Fiber Lab.

In quantum optics and quantum electro dynamics one is interested in the study of strong interactions between light and matter. To do so one has to build an interface, between
the light field and the piece of matter, that enhances the interaction probability. This interface is provided by optical resonators where the light field is strongly confined
between two mirrors, i.e. photons bounce back an forth repeatedly. This can be quantified by the so called finesse of the resonator, that corresponds to the avarage number of
roundtrips of a photon. Therefore building high finesse resonators is a crucial building block for strong interaction experiments and can only be achived by using curved, ultra
smooth mirrors.

© Pia Fürtjes

To provide such high finesse resonators we have a CO2-laser based mirror shootingsetup in our group. Here the Gaussian intensity profile of the laserbeam is imprinted into the surface of fused-silica glass substrates and optical fibers forming Gaussian shaped depressions. These depressions have a spherical shape in the center that then can be coated and used as a cavity mirror. The imprintig process is based on the strong absorption of the laserlight by the glass, leading to localized evaporation of the surface. This evaporation is accompanied by melting of the uppermost layer providing ultra smooth surfaces due to surface tension. This smoothness allows extremly high finesses, much higher than one can reach with ordinary grinding techniques. Especially the usage of optical fibers as mirrors is of high interest for our experiments. They provide intrinsic fiber coupling and are small in size making them essential for miniturization applications. Apart from that, their geometric measures lead to small beam waists inside the cavity witch provide even stronger light-matter coupling. To aim the shots on the substrates and to recover the curvature of the mirrors we shoot, a phaseshifting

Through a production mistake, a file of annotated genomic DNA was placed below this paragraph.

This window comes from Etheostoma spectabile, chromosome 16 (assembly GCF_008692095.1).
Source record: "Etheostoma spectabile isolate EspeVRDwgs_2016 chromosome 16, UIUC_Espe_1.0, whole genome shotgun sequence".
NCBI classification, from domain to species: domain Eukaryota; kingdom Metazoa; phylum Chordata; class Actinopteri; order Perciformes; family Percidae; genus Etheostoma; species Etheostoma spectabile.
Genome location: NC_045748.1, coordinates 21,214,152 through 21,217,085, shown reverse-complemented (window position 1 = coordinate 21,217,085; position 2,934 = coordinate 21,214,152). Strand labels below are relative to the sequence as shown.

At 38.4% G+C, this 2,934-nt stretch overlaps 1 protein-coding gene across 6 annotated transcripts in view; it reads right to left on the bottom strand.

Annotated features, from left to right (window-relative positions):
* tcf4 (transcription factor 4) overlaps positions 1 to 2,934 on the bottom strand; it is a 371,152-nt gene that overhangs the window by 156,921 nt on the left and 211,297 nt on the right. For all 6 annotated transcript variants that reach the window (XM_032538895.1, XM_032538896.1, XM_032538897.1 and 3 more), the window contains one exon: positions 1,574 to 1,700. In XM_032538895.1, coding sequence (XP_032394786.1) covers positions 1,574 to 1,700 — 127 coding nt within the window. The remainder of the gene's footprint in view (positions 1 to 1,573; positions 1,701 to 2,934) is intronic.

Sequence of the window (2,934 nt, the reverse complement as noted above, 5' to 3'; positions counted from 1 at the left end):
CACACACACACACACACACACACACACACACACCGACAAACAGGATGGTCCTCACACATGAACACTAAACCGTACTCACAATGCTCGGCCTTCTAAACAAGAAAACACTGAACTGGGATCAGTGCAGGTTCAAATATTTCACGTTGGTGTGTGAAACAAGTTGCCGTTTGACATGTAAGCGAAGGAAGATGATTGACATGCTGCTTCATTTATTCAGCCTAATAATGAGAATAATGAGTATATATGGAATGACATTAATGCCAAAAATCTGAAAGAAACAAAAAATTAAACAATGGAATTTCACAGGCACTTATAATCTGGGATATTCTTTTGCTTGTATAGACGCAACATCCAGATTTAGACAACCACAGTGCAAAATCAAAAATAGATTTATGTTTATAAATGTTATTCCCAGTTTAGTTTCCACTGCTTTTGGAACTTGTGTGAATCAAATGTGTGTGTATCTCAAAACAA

mirau-interferometer is used.

Several master students already worked successfully on this experiment. In the past we improved the pulse creation, the beam characteristics and the overall level of automatization. A lot of time was well spend to understand, characterise and improve the shooting process and to develop specialized shooting patterns for individualized structures. In the future machine learning shall be used to improve the shooting process further and the fabrication of different glasses than silica is to be investigated.

© Andreas von Haaren
© Moritz Scharfstädt


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Moritz Scharfstädt

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